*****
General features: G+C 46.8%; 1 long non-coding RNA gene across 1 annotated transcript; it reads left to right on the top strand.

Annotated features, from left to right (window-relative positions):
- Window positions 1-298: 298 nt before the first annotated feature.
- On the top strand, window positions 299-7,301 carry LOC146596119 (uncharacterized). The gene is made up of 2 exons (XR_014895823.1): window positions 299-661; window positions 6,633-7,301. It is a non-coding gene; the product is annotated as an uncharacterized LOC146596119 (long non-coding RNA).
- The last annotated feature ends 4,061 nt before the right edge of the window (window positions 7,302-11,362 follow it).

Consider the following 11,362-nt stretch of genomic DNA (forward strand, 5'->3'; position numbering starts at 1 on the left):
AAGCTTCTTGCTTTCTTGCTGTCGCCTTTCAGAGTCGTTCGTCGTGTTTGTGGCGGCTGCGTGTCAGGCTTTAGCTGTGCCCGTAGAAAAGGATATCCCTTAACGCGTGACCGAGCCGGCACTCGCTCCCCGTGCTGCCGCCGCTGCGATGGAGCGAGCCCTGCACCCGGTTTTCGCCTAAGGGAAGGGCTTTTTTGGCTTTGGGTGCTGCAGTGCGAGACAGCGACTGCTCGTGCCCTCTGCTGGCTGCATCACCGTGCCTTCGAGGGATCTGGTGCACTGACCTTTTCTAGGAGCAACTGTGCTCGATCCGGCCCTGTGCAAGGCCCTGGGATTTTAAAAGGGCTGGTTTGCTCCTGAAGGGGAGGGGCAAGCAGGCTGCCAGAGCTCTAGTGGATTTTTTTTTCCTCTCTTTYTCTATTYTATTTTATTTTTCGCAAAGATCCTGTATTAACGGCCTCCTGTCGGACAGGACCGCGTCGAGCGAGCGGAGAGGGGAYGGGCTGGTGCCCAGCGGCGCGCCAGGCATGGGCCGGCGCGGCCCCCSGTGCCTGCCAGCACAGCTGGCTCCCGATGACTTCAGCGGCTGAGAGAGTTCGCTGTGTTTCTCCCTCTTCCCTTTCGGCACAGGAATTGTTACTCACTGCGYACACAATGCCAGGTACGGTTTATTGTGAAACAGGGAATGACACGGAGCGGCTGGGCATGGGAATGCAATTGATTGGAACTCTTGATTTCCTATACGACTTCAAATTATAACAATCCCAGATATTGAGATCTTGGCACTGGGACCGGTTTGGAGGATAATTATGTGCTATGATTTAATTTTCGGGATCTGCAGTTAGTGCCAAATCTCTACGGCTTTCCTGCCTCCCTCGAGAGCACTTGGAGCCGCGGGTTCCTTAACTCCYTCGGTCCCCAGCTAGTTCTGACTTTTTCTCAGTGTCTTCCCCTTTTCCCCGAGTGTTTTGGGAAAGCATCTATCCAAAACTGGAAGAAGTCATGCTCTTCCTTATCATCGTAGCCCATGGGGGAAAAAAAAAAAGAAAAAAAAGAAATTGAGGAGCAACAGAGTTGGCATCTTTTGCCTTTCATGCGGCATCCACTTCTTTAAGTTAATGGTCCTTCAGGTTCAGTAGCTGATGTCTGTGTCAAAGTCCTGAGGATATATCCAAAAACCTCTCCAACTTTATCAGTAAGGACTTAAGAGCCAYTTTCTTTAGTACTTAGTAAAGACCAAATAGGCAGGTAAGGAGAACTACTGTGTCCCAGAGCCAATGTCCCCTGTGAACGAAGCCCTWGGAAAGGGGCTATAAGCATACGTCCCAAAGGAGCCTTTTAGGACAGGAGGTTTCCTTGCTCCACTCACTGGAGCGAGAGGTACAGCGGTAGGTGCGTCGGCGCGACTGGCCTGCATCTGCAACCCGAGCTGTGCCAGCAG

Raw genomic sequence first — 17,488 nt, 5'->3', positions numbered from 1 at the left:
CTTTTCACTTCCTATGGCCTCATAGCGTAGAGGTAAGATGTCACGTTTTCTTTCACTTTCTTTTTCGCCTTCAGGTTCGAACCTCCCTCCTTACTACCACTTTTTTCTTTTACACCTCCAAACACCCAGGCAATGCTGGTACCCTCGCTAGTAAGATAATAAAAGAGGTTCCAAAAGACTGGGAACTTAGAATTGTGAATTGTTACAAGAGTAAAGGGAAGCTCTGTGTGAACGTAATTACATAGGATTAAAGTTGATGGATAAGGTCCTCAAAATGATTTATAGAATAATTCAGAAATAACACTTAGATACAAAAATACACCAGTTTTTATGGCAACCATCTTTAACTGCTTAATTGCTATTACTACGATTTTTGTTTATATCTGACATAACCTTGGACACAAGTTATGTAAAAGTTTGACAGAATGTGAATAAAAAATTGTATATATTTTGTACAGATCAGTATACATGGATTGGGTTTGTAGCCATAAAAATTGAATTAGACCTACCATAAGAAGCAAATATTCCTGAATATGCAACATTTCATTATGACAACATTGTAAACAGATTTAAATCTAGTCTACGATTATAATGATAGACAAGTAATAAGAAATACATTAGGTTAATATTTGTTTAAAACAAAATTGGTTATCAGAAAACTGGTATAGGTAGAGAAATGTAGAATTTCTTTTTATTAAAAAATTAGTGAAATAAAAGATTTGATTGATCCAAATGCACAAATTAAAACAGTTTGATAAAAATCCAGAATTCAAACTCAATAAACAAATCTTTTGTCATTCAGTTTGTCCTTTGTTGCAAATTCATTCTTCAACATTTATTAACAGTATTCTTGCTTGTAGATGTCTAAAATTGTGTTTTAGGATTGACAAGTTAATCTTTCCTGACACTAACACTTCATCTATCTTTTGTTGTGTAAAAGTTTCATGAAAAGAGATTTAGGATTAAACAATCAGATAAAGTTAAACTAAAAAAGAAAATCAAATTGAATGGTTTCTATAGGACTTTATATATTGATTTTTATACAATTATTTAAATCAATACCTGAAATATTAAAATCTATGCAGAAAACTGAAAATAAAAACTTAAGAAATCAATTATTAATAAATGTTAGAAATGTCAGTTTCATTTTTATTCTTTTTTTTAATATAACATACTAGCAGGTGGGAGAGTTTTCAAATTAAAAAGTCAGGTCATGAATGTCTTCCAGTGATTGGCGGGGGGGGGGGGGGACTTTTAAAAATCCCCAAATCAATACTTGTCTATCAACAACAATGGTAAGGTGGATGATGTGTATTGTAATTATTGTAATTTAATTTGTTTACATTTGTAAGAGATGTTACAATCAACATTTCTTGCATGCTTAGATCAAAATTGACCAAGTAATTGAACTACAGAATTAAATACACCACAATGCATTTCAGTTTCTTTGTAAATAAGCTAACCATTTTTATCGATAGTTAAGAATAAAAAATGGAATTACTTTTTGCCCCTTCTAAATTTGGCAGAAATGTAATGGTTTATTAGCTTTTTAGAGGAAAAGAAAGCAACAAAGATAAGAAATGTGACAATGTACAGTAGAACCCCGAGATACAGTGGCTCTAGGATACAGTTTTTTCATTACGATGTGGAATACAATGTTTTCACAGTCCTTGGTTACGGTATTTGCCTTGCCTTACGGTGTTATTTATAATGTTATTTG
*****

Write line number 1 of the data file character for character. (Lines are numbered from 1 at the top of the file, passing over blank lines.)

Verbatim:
General features: G+C 46.8%; 1 long non-coding RNA gene across 1 annotated transcript; it reads left to right on the top strand.